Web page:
Early English Laws Project

Initiated in 2006, the Early English Laws project aims to produce new editions of all legal codes and treatises produced in England between the reign of Æthelberht of Kent (ca 580-616) and Magna Carta (1215). The project addresses four principal research questions or problems:

  • What are the early English law texts?
  • What do the texts say?
  • What do the texts mean?
  • What exactly was the law?

The project address these questions by providing high quality digital images of the manuscripts, transliterations, philological notes, translations, and scholarly commentary, all of which can be compared line by line in the very nice interface. Eg, here is Æthelberht’s Code, which the project describes as:

This law-code is thought to be the one Bede attributes (Historia ecclesiastica, 2.5) to King Æthelberht of Kent (560–616). It has survived in a single manuscript written at Rochester in the early twelfth century. The code resembles most early Germanic law-codes, treating issues such as interpersonal violence, wergeld, rights and obligations, and the status of the king. It is thought to have been issued around the year 600.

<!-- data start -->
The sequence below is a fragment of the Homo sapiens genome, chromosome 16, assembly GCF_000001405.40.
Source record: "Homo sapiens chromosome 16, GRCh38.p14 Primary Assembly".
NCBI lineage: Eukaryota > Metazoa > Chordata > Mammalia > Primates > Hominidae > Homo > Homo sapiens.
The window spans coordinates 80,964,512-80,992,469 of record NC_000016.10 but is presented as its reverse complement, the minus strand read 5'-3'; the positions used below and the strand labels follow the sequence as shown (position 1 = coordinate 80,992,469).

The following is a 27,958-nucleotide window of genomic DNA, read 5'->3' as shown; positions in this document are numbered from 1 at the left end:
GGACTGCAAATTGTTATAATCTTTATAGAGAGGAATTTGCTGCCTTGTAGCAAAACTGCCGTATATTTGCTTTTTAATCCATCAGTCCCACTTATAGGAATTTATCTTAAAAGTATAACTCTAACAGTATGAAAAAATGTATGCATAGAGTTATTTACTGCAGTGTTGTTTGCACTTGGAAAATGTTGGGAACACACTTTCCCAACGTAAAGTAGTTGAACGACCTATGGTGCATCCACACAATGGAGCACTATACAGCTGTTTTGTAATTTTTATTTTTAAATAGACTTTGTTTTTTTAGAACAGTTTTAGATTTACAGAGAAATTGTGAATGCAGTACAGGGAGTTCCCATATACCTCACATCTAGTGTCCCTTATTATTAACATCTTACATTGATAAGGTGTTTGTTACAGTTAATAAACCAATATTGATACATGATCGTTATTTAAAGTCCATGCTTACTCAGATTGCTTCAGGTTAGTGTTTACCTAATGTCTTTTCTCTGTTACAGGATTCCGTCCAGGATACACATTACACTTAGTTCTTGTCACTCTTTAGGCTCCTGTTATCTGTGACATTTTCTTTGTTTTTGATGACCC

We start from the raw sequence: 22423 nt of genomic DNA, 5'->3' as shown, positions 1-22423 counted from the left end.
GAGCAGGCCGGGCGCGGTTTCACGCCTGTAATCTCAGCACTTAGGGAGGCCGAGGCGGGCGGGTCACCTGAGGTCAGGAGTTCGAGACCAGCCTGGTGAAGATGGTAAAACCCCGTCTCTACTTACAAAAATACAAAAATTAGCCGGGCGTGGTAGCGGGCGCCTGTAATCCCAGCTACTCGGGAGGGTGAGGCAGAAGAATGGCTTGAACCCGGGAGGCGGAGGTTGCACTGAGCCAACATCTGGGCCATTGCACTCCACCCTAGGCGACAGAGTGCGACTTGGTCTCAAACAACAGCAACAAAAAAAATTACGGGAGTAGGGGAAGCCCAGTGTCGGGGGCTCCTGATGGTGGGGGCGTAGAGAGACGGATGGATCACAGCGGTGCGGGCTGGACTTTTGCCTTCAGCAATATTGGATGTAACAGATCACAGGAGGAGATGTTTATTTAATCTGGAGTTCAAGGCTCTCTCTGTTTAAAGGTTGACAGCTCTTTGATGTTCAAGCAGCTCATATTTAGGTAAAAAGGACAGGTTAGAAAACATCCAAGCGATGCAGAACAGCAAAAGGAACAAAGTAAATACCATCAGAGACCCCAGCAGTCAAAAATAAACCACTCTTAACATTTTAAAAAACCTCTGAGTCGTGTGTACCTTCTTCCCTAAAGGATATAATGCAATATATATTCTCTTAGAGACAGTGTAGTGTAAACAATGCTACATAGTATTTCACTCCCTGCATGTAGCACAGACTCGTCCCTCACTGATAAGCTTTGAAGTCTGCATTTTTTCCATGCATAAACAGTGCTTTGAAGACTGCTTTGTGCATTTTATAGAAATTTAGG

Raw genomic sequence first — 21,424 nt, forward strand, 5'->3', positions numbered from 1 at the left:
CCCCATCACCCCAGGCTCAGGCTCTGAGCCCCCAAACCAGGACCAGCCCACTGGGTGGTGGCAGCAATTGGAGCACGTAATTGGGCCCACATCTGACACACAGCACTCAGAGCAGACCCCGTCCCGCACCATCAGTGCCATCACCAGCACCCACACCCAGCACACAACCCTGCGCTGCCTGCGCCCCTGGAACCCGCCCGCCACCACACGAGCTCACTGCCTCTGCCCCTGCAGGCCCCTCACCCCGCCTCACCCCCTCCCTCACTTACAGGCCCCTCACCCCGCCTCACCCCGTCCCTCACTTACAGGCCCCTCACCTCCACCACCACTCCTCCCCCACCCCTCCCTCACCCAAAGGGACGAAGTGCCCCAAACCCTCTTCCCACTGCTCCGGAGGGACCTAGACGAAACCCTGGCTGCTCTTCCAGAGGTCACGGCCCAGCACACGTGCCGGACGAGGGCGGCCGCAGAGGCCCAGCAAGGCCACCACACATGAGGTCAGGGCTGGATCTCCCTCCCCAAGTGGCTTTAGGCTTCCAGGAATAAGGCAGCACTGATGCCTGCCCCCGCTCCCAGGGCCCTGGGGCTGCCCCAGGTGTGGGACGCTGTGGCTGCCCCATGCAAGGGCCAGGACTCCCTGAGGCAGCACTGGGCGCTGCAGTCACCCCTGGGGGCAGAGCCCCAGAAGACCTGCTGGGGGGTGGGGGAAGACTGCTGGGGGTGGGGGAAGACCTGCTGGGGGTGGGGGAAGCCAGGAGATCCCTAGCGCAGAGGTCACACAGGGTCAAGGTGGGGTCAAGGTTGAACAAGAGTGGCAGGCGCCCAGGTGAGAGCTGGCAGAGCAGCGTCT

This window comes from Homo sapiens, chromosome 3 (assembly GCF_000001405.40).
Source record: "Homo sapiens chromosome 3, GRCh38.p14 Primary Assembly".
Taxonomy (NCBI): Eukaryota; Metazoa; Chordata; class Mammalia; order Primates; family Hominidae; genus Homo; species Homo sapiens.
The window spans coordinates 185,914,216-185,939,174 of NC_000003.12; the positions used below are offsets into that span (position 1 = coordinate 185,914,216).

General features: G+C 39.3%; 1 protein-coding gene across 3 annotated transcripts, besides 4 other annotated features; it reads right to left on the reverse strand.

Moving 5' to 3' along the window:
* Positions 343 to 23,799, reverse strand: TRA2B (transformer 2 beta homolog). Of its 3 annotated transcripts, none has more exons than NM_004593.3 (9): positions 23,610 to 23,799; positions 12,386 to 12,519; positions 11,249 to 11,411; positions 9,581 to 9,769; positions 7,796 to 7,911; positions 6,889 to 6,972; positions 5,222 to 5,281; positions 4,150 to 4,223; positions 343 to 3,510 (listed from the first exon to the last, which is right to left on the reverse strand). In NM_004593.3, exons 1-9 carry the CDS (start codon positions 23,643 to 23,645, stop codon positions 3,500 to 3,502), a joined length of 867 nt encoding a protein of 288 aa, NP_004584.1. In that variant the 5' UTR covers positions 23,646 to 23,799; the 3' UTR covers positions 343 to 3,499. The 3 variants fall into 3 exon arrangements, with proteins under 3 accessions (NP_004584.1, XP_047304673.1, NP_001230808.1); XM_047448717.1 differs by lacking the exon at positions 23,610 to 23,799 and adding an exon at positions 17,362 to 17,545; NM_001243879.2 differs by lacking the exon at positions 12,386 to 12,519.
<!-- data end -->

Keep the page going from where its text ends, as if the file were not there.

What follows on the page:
And here is a link to the digital edition comparing the transliteration with the translation. See also the detailed notes on the translation at the end.

As background to the subject and the period, the project also provides a number of excellent contextualizing essays, including one on “Women and Law in the Anglo-Saxon Period” by Carole Hough of the University of Glasgow.

Thanks to Michael Lines, Faculty and Student Services Librarian at the Diana M. Priestly Law Library at the the University of Victoria Faculty of Law, who posted this item on Slaw.

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